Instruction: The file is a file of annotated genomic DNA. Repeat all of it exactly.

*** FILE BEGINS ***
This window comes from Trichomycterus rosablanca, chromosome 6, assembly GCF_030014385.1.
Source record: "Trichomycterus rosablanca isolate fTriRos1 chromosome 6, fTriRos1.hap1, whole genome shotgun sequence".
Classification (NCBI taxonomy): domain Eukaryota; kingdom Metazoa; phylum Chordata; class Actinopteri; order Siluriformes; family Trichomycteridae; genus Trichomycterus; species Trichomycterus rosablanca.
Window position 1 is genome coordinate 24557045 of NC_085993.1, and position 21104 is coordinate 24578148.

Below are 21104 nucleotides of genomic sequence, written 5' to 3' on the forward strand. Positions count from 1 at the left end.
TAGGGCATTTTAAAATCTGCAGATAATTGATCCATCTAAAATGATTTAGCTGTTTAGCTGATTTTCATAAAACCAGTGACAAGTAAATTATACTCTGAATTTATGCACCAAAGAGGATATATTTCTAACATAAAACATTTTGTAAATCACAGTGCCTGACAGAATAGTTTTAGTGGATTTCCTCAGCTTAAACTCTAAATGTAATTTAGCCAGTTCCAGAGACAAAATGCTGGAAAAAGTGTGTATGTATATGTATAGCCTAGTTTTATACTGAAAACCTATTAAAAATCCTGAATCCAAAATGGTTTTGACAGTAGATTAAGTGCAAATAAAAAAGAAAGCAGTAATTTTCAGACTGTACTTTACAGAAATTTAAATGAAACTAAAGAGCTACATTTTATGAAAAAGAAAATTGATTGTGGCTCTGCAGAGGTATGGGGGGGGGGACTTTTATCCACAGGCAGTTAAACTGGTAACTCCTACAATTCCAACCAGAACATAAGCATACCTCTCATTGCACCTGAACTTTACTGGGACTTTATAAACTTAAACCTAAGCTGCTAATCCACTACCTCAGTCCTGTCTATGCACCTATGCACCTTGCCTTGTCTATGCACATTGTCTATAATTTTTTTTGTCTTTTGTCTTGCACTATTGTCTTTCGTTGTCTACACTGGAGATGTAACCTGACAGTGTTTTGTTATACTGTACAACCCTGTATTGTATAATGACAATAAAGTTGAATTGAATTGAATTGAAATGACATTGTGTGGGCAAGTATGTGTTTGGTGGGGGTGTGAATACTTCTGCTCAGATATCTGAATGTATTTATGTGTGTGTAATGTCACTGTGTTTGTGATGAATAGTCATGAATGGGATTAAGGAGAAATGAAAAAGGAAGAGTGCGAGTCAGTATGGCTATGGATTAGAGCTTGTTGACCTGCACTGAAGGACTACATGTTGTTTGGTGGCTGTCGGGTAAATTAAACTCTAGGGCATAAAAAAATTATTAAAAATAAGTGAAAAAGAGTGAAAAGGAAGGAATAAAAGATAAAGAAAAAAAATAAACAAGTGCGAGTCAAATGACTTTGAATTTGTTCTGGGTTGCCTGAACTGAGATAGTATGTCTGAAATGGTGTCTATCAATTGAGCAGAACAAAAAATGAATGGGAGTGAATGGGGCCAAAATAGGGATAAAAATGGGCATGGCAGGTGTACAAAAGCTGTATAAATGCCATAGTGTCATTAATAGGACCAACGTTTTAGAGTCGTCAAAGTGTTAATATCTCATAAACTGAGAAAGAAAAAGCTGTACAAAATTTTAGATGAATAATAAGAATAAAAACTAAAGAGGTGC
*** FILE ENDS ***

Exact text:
This window comes from Trichomycterus rosablanca, chromosome 6, assembly GCF_030014385.1.
Source record: "Trichomycterus rosablanca isolate fTriRos1 chromosome 6, fTriRos1.hap1, whole genome shotgun sequence".
Classification (NCBI taxonomy): domain Eukaryota; kingdom Metazoa; phylum Chordata; class Actinopteri; order Siluriformes; family Trichomycteridae; genus Trichomycterus; species Trichomycterus rosablanca.
Window position 1 is genome coordinate 24557045 of NC_085993.1, and position 21104 is coordinate 24578148.

Below are 21104 nucleotides of genomic sequence, written 5' to 3' on the forward strand. Positions count from 1 at the left end.
TAGGGCATTTTAAAATCTGCAGATAATTGATCCATCTAAAATGATTTAGCTGTTTAGCTGATTTTCATAAAACCAGTGACAAGTAAATTATACTCTGAATTTATGCACCAAAGAGGATATATTTCTAACATAAAACATTTTGTAAATCACAGTGCCTGACAGAATAGTTTTAGTGGATTTCCTCAGCTTAAACTCTAAATGTAATTTAGCCAGTTCCAGAGACAAAATGCTGGAAAAAGTGTGTATGTATATGTATAGCCTAGTTTTATACTGAAAACCTATTAAAAATCCTGAATCCAAAATGGTTTTGACAGTAGATTAAGTGCAAATAAAAAAGAAAGCAGTAATTTTCAGACTGTACTTTACAGAAATTTAAATGAAACTAAAGAGCTACATTTTATGAAAAAGAAAATTGATTGTGGCTCTGCAGAGGTATGGGGGGGGGGACTTTTATCCACAGGCAGTTAAACTGGTAACTCCTACAATTCCAACCAGAACATAAGCATACCTCTCATTGCACCTGAACTTTACTGGGACTTTATAAACTTAAACCTAAGCTGCTAATCCACTACCTCAGTCCTGTCTATGCACCTATGCACCTTGCCTTGTCTATGCACATTGTCTATAATTTTTTTTGTCTTTTGTCTTGCACTATTGTCTTTCGTTGTCTACACTGGAGATGTAACCTGACAGTGTTTTGTTATACTGTACAACCCTGTATTGTATAATGACAATAAAGTTGAATTGAATTGAATTGAAATGACATTGTGTGGGCAAGTATGTGTTTGGTGGGGGTGTGAATACTTCTGCTCAGATATCTGAATGTATTTATGTGTGTGTAATGTCACTGTGTTTGTGATGAATAGTCATGAATGGGATTAAGGAGAAATGAAAAAGGAAGAGTGCGAGTCAGTATGGCTATGGATTAGAGCTTGTTGACCTGCACTGAAGGACTACATGTTGTTTGGTGGCTGTCGGGTAAATTAAACTCTAGGGCATAAAAAAATTATTAAAAATAAGTGAAAAAGAGTGAAAAGGAAGGAATAAAAGATAAAGAAAAAAAATAAACAAGTGCGAGTCAAATGACTTTGAATTTGTTCTGGGTTGCCTGAACTGAGATAGTATGTCTGAAATGGTGTCTATCAATTGAGCAGAACAAAAAATGAATGGGAGTGAATGGGGCCAAAATAGGGATAAAAATGGGCATGGCAGGTGTACAAAAGCTGTATAAATGCCATAGTGTCATTAATAGGACCAACGTTTTAGAGTCGTCAAAGTGTTAATATCTCATAAACTGAGAAAGAAAAAGCTGTACAAAATTTTAGATGAATAATAAGAATAAAAACTAAAGAGGTGC